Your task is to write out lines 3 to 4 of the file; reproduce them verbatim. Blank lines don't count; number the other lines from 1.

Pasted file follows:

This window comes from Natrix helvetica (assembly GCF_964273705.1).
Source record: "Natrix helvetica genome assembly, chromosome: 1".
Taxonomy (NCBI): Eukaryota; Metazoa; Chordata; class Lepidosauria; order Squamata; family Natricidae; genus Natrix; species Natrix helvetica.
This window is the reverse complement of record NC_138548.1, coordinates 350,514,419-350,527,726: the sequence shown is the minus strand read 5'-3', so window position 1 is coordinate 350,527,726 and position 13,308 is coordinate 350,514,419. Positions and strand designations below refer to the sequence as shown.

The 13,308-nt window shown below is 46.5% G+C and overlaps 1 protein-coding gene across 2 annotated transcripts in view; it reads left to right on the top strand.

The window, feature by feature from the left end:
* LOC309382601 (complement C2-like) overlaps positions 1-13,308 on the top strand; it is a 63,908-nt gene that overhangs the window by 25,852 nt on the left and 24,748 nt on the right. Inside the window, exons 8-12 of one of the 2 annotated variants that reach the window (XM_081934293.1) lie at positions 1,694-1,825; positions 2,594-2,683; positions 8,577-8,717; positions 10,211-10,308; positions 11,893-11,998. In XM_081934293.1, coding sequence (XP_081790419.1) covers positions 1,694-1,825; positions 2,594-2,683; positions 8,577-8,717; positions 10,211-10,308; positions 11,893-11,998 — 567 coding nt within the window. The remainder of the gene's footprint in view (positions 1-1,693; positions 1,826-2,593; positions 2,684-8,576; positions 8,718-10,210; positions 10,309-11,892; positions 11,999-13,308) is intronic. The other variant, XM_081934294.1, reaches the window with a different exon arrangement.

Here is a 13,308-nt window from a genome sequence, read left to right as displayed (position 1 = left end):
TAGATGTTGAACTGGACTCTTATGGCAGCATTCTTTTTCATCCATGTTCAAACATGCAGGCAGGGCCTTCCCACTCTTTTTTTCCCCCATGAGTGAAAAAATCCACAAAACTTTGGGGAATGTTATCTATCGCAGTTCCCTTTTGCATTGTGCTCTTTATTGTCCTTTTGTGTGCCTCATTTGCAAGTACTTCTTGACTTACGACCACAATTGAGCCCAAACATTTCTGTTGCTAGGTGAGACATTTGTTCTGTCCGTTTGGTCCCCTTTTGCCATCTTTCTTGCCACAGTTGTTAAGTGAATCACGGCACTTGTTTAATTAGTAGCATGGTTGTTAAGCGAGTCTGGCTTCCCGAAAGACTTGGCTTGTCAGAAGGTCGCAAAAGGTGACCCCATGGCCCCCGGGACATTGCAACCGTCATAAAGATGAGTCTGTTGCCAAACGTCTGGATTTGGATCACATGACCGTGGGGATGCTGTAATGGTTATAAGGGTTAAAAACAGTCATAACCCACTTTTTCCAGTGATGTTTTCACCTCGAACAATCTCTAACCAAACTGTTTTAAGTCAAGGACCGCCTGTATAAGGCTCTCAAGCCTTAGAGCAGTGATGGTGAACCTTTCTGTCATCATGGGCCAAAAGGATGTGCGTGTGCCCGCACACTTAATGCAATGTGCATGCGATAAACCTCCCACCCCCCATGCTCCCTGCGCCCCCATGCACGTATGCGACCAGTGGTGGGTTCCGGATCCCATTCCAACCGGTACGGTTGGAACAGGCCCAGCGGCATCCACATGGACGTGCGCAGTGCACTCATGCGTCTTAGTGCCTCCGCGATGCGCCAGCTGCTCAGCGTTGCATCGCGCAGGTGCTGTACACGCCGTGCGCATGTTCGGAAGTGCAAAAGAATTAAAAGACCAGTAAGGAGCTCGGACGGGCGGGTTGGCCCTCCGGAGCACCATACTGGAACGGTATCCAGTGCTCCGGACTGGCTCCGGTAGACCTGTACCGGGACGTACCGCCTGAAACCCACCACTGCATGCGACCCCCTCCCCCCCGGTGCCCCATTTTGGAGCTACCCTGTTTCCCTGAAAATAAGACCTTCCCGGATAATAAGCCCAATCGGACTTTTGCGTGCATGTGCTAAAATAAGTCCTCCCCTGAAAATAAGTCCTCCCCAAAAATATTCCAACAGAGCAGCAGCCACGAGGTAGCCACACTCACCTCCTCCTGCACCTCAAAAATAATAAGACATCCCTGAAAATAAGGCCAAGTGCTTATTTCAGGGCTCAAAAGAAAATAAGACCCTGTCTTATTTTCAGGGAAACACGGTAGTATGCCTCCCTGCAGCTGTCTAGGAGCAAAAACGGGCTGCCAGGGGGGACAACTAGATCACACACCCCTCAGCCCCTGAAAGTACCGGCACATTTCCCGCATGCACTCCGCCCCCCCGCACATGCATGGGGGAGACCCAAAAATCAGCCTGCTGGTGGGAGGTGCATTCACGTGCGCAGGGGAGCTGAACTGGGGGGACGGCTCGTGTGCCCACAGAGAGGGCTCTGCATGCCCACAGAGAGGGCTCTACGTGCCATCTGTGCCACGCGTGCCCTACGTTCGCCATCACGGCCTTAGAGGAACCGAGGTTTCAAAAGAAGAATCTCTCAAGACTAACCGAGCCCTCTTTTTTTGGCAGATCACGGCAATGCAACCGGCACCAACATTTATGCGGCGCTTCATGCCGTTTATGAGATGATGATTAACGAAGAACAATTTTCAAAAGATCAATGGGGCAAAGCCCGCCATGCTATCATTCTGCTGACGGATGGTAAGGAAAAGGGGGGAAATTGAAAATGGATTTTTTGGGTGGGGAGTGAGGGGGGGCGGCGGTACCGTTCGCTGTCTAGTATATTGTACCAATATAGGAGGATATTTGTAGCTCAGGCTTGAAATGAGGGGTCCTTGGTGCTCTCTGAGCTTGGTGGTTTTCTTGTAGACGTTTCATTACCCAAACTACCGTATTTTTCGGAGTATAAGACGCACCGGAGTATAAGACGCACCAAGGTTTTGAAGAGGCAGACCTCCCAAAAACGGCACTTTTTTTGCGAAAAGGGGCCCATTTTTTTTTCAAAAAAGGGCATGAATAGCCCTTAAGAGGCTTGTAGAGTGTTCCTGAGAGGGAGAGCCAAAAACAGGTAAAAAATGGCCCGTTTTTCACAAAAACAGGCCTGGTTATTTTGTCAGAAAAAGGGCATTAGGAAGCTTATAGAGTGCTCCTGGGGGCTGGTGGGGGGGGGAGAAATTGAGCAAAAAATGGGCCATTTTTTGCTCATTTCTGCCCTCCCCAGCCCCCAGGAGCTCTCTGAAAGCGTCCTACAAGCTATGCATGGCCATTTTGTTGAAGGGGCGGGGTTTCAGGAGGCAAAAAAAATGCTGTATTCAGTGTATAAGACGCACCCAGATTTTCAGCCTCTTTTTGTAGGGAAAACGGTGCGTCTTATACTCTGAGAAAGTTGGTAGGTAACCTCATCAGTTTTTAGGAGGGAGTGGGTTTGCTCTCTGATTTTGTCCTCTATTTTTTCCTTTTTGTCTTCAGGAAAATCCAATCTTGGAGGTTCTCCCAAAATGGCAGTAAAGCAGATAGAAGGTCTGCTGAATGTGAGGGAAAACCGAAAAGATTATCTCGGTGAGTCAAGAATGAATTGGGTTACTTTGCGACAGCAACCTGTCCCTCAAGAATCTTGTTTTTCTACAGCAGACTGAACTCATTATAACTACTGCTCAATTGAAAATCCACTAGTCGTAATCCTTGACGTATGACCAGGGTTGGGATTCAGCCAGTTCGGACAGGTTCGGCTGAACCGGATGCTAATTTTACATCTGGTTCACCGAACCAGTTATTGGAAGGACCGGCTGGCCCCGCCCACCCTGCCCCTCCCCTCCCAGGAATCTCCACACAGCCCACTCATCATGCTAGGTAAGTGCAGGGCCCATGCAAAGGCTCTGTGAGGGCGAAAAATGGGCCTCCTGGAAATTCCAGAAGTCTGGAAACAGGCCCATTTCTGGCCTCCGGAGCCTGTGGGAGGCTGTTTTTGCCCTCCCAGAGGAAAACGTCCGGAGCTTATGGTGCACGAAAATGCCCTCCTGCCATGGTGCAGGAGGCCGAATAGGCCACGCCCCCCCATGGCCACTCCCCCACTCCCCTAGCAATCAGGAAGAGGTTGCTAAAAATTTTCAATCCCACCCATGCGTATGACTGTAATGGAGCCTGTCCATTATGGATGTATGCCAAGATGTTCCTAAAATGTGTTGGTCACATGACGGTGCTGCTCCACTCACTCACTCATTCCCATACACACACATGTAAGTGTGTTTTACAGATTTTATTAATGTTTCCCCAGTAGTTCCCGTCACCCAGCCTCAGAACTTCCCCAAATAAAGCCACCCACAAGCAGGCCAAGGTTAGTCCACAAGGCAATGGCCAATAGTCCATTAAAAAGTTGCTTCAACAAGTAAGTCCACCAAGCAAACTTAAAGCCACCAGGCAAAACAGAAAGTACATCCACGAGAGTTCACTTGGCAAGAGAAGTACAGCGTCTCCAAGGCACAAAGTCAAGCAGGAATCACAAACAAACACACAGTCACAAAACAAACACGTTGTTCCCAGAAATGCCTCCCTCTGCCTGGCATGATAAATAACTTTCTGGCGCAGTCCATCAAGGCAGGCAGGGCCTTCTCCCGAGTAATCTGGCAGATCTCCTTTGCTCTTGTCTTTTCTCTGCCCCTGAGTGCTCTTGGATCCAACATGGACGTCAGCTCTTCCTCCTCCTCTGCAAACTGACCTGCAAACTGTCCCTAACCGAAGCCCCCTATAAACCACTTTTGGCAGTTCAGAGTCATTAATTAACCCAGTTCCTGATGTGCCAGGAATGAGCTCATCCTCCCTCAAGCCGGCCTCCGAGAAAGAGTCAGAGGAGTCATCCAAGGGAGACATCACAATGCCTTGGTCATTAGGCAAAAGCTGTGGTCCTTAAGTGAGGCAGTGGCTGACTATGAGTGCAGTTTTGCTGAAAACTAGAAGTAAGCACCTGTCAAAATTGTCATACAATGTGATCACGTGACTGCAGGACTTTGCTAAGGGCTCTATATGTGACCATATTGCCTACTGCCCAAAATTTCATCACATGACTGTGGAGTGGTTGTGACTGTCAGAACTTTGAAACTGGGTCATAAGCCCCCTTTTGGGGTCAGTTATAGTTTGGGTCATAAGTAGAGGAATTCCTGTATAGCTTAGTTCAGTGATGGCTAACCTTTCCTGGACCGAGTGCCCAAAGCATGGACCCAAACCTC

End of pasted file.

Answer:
Taxonomy (NCBI): Eukaryota; Metazoa; Chordata; class Lepidosauria; order Squamata; family Natricidae; genus Natrix; species Natrix helvetica.
This window is the reverse complement of record NC_138548.1, coordinates 350,514,419-350,527,726: the sequence shown is the minus strand read 5'-3', so window position 1 is coordinate 350,527,726 and position 13,308 is coordinate 350,514,419. Positions and strand designations below refer to the sequence as shown.